United States Citizenship and Immigration Services (USCIS) Director Emilio Gonzales recently told the House subcommittee on Immigration that his agency is implementing a plan to address the long delays in the processing of applications and petitions.
The delays were caused by the dramatic surge in the number of applications and petitions filed last summer. Many had feared that the delays would be up to three years.
According to Gonzales, over 3 million were received during the three-month period, including over 737,000 naturalization applications and over 800,000 adjustment of status and related work and travel permit applications.
The sharp increase was due to the filing fee hike and the sudden opening of the employment-based 3rd preference category last July.
Gonzales said that they have expanded the work hours, added shifts and hired additional contract staff. They have also updated the USCIS website, participated in community forums and kept their customer hotline updated with information to keep the public informed about the status and progress of their applications.
To address the anticipated higher volumes, the Director outlined the Service’s strategy to expedite the processing of the applications and to manage their workload more efficiently and effectively.
The USCIS strategy is threefold: staffing, technology and process improvements.
In terms of staffing, the USCIS anticipates hiring close to 1,800 additional personnel as administrative and technology staff as well as adjudication officers to meet the increased workload.
In terms of process improvement and technology, the Service plans to transform the agency from a paper-based operation to an electronic environment. It has identified effective computerized systems for this purpose.
Among the technological initiatives is the automated processing of certain applications such as replacement of permanent resident card and temporary employment authorization. While this program will not yet be applied to naturalization applications, this technology can be used to improve on the background check process and to produce system-generated Naturalization Certificates.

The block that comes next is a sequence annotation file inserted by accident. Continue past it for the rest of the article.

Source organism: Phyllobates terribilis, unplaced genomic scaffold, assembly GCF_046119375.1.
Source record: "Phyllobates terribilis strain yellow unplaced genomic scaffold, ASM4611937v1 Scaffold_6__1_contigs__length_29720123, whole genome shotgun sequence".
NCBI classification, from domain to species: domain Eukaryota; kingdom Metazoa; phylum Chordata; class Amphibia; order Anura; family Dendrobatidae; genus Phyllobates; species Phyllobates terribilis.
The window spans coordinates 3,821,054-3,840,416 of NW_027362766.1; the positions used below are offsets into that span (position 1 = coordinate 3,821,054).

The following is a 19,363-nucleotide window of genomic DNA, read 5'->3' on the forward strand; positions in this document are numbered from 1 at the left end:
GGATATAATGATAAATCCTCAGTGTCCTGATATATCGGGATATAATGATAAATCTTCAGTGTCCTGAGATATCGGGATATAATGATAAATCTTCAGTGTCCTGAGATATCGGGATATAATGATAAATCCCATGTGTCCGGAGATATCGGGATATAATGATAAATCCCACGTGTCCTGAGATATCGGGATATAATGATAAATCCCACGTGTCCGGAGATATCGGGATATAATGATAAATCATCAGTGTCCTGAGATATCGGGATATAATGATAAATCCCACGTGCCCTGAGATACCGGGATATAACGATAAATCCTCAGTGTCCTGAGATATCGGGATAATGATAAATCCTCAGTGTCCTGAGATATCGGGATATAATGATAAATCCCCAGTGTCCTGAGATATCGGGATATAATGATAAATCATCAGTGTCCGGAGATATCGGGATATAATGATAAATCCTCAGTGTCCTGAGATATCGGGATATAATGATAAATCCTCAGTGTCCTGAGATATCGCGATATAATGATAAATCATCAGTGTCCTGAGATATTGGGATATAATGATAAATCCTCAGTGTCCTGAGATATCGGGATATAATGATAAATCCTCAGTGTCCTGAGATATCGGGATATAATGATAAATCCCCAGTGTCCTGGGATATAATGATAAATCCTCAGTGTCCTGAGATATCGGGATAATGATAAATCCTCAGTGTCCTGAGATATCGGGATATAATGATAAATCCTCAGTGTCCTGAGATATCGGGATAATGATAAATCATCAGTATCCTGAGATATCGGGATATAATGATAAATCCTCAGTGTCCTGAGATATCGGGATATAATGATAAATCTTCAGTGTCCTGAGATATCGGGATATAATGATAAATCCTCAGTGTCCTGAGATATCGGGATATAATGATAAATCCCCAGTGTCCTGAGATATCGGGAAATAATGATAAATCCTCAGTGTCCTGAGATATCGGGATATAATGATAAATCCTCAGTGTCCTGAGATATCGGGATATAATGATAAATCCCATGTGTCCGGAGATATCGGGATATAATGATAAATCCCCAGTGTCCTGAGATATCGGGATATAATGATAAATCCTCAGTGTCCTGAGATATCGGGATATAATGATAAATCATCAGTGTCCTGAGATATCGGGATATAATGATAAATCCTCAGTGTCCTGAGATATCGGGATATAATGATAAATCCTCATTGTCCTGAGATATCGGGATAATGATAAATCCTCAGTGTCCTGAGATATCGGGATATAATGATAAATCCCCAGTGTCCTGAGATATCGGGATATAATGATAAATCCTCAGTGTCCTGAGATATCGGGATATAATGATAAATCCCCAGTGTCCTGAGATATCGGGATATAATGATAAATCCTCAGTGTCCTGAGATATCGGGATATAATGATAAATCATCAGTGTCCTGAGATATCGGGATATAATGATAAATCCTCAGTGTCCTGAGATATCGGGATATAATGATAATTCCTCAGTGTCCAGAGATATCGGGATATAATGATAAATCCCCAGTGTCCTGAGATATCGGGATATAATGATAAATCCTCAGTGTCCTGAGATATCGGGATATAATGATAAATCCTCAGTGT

Some other key enhancements by the USCIS include: “the creation of the National Security and Records Verification Directorate to oversee fraud cases; establishment of a Transformation Program Office to guide the agency’s modernization and information technology efforts and an improved USCIS web-based service and tools that will allow customers to schedule appointments, change their address, access the status of their case online and submit certain applications through e-filing.”
All these approaches will be done with the view of not compromising integrity, security and sound decision-making.
Gonzales expressed his optimism that the USCIS’ two-year response plan and innovations will result in reducing the usual processing time for naturalization applications and adjustment of status applications from the average of seven to eighteen months to six months by the third quarter of Fiscal Year 2010.
Editor’s Note: REUBEN S. SEGURITAN has been practicing law for over 30 years. For further information, you may call him at 212 695 5281 or log on to his website at http://www.seguritan.com/